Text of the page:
Ronee Simmons Review Paper PowerpointPresentation Transcript
Coping with PTSD after OEF/OIF:Perspectives of Young MilitaryCouplesArgosy UniversityRoneé SimmonsPSY 492
Introduction As many combat veterans return from war in Iraq (Operation Iraqi Freedom) or Afghanistan (Operation Enduring Freedom), they may suffer from the events and trauma that they have seen and experienced while in combat. Furthermore, they may develop PTSD due to the severity of their trauma and experiences. The effects of these soldier’s PTSD may have some form of impact on their significant others and on their relationship. Therefore, research about the affects of PTSD on military couples is needed.
Literature Review• How do young military couples cope with the effects of PTSD on their relationship after returning home from OEF/OIF?• The literature that has been researched on this topic only looks at certain aspects of military couples, more specifically it looks at the perspective of the military wife (Dekel, Goldblatt, Keidar, Solomon, & Polliack, 2005).
Literature Review- cont.• Educating Military Couples about PTSD ▫ In a qualitative study that was conducted on the awareness of PTSD in veterans, female spouses and intimate partners of OEF/OIF veterans “had very little knowledge about the symptoms of PTSD” (Buchanan, Kemppainen, Smith, MacKain, & Cox, 2011, pg. 749). ▫ Some type of formal education system should be put into place so that young military couples can be educated about PTSD before, during, and after periods of deployment. ▫ Young couples need to be able to understand what PTSD is and learn how to cope with the effects of PTSD on their relationship.
Literature Review- cont.• Relational Functioning of Military Couples upon Returning Home ▫ Upon returning home, couples must rebuild their relationship due to the fact that they have both changed during the deployment, however, PTSD can make it hard to reconnect with a significant other. ▫ When emotional involvement or intimacy starts lacking, then couples may become less satisfied and it may negatively affect the relationship. ▫ Roles in the relationship may be adversely affected due to PTSD.
Literature Review- cont.• Couples Therapy for PTSD ▫ Couples therapy treatment would be very beneficial to relational functioning. ▫ Couples will be able to learn strategies and techniques that will allow them to better their relationship. ▫ Findings suggest that if a partner is involved in the veteran’s treatment process, then this can help improve the patient outcome of their PTSD symptoms (Sautter, Lyons, Manguno-Mire, Perry, Han, Sherman, Myers, Landis, & Sullivan, 2006).
ConclusionAfter reviewing all of these articles, there is foundto be correlations among the studies. Couplestherapy with a focus on behavior seems to beconducive to helping couples cope with PTSD. Also,when the female partner shows support for herspouse/ significant other and is loyal to them throughout their battle with PTSD, then the veteran is likely torecover from their symptoms. Lastly, when avoidancesymptoms are dealt with related to PTSD, a new foundhope is possible for the military couple’s relationship.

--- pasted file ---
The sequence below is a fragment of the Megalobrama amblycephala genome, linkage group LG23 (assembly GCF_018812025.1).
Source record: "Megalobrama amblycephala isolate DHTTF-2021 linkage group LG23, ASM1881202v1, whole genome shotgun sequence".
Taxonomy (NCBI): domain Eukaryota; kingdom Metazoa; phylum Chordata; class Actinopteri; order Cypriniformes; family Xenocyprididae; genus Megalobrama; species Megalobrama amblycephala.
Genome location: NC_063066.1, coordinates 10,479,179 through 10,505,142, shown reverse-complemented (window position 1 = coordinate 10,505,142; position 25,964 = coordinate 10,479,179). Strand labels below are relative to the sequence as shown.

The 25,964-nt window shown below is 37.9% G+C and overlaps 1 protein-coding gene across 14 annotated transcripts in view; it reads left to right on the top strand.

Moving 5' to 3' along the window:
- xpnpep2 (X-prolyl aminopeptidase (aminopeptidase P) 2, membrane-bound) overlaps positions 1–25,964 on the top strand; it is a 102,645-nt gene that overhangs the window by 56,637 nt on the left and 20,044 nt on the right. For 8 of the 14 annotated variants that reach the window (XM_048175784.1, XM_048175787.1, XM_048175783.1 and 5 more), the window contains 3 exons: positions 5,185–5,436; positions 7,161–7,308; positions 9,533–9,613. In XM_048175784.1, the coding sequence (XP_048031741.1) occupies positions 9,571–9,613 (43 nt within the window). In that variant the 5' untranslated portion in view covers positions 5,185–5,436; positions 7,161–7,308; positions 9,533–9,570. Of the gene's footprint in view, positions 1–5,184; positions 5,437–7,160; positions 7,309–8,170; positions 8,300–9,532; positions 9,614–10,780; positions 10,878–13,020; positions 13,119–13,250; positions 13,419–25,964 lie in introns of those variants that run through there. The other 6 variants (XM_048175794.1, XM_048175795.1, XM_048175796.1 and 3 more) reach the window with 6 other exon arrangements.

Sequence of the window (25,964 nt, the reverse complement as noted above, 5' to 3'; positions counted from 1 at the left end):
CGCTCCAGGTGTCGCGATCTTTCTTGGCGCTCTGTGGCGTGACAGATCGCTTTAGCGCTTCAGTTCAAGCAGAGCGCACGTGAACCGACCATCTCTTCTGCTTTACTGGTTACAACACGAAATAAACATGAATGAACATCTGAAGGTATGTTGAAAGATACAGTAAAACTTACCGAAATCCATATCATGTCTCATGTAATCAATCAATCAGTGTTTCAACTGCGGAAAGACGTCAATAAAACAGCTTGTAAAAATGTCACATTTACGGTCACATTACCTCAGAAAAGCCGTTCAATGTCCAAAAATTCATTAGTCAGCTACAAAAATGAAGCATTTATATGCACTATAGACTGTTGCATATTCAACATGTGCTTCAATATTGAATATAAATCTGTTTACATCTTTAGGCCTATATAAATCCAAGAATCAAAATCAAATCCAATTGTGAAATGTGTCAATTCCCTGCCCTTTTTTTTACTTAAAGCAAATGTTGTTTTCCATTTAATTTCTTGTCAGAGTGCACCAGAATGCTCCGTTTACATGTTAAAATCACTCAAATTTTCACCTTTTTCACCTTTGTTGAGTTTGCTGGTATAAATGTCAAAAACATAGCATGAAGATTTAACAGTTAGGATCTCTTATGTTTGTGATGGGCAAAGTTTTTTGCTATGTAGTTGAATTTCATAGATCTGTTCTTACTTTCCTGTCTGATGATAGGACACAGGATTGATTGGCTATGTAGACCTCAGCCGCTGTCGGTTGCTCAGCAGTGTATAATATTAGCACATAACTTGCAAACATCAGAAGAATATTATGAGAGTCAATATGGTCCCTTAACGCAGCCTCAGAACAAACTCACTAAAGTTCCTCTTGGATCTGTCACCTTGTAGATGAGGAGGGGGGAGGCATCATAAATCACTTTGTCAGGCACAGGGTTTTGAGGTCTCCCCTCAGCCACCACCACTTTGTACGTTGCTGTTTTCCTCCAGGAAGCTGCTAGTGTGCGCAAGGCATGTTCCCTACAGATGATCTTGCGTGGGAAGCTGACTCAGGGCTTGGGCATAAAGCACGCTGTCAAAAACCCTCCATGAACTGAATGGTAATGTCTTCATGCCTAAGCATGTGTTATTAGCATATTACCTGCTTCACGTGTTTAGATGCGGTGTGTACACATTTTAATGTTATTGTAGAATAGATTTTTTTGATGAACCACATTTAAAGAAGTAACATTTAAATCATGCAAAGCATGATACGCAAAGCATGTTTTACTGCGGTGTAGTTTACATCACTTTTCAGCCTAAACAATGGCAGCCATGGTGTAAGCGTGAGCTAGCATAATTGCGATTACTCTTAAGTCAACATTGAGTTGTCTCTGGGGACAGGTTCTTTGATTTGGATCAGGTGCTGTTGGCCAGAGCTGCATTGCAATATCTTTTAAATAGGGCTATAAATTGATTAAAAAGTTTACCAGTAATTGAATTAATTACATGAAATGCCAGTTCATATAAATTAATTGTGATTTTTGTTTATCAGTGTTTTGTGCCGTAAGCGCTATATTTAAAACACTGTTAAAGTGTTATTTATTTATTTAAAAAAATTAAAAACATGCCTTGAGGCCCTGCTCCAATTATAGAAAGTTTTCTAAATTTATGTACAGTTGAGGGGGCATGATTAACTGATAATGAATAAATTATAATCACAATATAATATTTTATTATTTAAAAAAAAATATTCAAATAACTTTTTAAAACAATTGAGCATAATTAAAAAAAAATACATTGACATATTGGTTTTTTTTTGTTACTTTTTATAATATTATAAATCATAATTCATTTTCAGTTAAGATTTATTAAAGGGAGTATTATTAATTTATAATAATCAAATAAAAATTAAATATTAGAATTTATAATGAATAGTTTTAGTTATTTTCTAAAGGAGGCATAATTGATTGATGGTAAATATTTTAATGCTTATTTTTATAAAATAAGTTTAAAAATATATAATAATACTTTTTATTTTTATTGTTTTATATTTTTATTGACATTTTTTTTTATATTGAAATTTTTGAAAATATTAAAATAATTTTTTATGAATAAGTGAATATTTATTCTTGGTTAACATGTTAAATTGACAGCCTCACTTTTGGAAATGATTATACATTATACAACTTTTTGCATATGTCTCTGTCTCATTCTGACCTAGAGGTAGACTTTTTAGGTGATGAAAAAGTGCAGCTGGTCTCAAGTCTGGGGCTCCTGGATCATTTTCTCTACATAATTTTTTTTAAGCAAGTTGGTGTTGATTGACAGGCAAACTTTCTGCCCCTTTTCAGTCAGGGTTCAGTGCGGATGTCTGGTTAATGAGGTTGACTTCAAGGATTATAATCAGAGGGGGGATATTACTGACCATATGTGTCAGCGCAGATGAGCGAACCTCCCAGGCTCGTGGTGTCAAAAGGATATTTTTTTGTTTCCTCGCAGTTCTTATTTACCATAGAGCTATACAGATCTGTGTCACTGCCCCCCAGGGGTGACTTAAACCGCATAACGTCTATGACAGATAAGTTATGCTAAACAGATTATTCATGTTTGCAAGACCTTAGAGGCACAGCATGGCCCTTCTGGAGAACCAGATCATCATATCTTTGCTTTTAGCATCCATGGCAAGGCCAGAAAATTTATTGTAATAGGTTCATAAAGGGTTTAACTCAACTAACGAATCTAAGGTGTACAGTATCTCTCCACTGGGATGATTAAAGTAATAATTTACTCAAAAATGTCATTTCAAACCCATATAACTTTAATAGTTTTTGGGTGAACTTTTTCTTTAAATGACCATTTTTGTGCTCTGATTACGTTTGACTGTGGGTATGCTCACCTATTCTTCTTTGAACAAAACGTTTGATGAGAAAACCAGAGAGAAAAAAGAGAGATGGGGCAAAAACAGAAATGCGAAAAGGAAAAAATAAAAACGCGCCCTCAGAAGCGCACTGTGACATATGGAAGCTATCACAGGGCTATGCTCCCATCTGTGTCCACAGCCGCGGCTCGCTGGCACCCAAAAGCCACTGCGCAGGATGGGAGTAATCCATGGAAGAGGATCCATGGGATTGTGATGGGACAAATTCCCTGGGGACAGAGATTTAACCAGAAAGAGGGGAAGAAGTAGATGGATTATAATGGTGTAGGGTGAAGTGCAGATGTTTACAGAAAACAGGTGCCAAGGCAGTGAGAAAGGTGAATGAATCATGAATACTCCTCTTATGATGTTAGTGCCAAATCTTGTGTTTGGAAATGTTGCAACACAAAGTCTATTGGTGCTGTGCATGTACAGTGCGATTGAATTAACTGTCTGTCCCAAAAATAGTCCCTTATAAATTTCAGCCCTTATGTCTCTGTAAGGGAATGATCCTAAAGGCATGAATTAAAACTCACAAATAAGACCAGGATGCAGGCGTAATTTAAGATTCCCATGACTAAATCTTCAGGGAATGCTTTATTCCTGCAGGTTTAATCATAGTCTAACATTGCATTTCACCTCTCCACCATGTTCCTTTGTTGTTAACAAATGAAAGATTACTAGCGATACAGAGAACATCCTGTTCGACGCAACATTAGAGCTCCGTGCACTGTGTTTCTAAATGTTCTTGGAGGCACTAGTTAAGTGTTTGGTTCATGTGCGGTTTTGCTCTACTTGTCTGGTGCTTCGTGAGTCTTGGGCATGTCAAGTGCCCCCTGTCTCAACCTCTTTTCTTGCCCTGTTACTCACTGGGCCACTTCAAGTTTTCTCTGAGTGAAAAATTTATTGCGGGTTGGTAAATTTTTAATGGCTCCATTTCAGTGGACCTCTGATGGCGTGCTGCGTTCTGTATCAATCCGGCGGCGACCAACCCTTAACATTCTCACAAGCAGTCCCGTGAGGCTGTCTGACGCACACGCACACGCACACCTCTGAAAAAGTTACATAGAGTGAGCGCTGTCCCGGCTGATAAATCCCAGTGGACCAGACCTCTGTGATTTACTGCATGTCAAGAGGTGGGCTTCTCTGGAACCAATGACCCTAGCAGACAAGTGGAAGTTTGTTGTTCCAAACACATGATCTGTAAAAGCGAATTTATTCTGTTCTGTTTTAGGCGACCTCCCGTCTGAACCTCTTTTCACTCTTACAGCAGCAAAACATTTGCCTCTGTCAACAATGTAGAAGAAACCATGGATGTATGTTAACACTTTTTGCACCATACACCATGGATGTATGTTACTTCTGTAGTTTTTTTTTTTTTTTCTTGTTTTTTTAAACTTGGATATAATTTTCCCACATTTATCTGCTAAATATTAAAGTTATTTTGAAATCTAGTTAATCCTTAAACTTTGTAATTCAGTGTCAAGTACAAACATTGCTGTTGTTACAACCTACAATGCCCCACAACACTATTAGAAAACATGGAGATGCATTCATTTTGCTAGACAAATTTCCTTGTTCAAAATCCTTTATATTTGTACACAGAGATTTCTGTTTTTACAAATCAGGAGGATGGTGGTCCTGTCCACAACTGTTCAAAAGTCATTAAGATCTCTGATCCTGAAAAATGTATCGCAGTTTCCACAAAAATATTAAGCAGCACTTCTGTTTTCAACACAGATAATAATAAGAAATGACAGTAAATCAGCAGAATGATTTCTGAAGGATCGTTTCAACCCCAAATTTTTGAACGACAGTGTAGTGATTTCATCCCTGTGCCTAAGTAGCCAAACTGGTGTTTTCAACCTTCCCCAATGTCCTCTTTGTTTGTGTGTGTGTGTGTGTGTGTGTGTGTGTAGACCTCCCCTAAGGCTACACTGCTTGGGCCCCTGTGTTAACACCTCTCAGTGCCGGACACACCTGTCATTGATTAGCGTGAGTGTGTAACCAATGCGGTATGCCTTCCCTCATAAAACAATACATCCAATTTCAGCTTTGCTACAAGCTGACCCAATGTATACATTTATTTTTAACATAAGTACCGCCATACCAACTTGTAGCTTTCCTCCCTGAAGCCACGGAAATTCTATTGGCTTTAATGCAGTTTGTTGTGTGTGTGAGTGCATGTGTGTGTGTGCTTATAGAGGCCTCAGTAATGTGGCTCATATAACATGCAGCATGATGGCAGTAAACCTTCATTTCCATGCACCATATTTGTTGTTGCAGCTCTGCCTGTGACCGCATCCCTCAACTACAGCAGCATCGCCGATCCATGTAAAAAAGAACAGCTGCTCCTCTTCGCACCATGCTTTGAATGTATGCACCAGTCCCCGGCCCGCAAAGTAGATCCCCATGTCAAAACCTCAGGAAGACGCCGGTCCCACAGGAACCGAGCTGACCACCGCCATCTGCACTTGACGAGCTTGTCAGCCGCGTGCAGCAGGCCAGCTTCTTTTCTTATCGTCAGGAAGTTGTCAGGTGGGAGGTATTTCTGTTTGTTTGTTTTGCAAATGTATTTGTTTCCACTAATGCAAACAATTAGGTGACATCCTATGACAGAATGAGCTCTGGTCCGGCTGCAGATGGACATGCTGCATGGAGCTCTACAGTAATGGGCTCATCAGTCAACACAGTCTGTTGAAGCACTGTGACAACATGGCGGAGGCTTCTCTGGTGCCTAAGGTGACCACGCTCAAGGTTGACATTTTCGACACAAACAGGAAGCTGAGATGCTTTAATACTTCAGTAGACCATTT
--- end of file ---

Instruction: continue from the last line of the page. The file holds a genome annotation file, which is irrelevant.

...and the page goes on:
References• Buchanan, C., Kemppainen, J., Smith, S., MacKain, S., & Cox, C. W.,N.C.U.S.N.(R.C.). (2011). Awareness of posttraumatic stress disorder in veterans: A female Spouse/Intimate partner perspective. Military Medicine,176(7), 743-743-751. Retrieved from http://search.proquest.com/docview/876042789?accountid=348 99• Dekel, R., Goldblatt, H., Keidar, M., Solomon, Z., & Polliack, M. (2005). Being a wife of a veteran with posttraumatic stress disorder*. Family Relations, 54(1), 24-24-36. Retrieved from http://search.proquest.com/docview/213934052?accountid=34899• Erbes, C. R., Polusny, M. A., MacDermid, S., & Compton, J. S. (2008). Couple therapy with combat veterans and their partners. Journal of Clinical Psychology, 64(8), 972-983. doi:10.1002/jclp.20521
Reference• Marx, B. P. (2009). Posttraumatic stress disorder and operations enduring freedom and iraqi freedom: Progress in a time of controversy. Clinical Psychology Review, 29(8), 671-671-673. doi:10.1016/j.cpr.2009.02.004• Sherman, M. D., Zanotti, D. K., & Jones, D. E. (2005). Key elements in couples therapy with veterans with combat-related posttraumatic stress disorder. Professional Psychology: Research and Practice, 36(6), 626-626-633. doi:10.1037/0735-7028.36.6.626• Khaylis, A., Polusny, M. A., PhD., Erbes, C. R., PhD., Gewirtz, A., & Rath, M. (2011). Posttraumatic stress, family adjustment, and treatment preferences among national guard soldiers deployed to OEF/OIF. Military Medicine, 176(2), 126-126 -131. Retrieved from http://search.proquest.com/docview/852353141?accountid=34899